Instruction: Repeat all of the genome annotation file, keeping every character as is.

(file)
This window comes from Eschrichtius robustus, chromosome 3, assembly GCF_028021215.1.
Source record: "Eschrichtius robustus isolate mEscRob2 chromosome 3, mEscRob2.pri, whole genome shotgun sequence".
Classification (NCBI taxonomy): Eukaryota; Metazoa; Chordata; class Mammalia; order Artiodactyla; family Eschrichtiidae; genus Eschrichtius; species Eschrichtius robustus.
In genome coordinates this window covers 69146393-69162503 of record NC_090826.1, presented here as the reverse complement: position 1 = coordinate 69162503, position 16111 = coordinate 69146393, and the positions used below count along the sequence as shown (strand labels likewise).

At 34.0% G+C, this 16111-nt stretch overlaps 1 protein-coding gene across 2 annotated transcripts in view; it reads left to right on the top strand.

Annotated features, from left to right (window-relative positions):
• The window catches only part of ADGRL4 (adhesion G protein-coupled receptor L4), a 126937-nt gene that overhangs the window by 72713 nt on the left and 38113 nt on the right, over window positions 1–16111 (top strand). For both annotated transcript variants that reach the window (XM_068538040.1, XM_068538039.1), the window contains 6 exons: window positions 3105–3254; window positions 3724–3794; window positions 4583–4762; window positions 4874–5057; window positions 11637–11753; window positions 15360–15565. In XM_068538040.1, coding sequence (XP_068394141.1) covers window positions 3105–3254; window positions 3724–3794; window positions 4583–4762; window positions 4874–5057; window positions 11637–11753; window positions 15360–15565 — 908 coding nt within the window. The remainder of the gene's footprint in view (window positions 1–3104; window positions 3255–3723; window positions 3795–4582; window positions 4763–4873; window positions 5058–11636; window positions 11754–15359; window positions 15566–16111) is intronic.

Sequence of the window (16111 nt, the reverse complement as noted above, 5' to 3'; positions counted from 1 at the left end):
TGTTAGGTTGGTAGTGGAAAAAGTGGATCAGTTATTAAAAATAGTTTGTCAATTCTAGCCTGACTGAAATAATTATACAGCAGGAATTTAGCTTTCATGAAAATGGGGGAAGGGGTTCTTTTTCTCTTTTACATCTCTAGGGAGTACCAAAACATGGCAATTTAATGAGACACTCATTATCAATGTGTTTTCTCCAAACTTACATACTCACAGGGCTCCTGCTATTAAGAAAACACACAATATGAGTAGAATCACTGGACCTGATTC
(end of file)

This window comes from Eschrichtius robustus, chromosome 3, assembly GCF_028021215.1.
Source record: "Eschrichtius robustus isolate mEscRob2 chromosome 3, mEscRob2.pri, whole genome shotgun sequence".
Classification (NCBI taxonomy): Eukaryota; Metazoa; Chordata; class Mammalia; order Artiodactyla; family Eschrichtiidae; genus Eschrichtius; species Eschrichtius robustus.
In genome coordinates this window covers 69146393-69162503 of record NC_090826.1, presented here as the reverse complement: position 1 = coordinate 69162503, position 16111 = coordinate 69146393, and the positions used below count along the sequence as shown (strand labels likewise).

At 34.0% G+C, this 16111-nt stretch overlaps 1 protein-coding gene across 2 annotated transcripts in view; it reads left to right on the top strand.

Annotated features, from left to right (window-relative positions):
• The window catches only part of ADGRL4 (adhesion G protein-coupled receptor L4), a 126937-nt gene that overhangs the window by 72713 nt on the left and 38113 nt on the right, over window positions 1–16111 (top strand). For both annotated transcript variants that reach the window (XM_068538040.1, XM_068538039.1), the window contains 6 exons: window positions 3105–3254; window positions 3724–3794; window positions 4583–4762; window positions 4874–5057; window positions 11637–11753; window positions 15360–15565. In XM_068538040.1, coding sequence (XP_068394141.1) covers window positions 3105–3254; window positions 3724–3794; window positions 4583–4762; window positions 4874–5057; window positions 11637–11753; window positions 15360–15565 — 908 coding nt within the window. The remainder of the gene's footprint in view (window positions 1–3104; window positions 3255–3723; window positions 3795–4582; window positions 4763–4873; window positions 5058–11636; window positions 11754–15359; window positions 15566–16111) is intronic.

Sequence of the window (16111 nt, the reverse complement as noted above, 5' to 3'; positions counted from 1 at the left end):
TGTTAGGTTGGTAGTGGAAAAAGTGGATCAGTTATTAAAAATAGTTTGTCAATTCTAGCCTGACTGAAATAATTATACAGCAGGAATTTAGCTTTCATGAAAATGGGGGAAGGGGTTCTTTTTCTCTTTTACATCTCTAGGGAGTACCAAAACATGGCAATTTAATGAGACACTCATTATCAATGTGTTTTCTCCAAACTTACATACTCACAGGGCTCCTGCTATTAAGAAAACACACAATATGAGTAGAATCACTGGACCTGATTC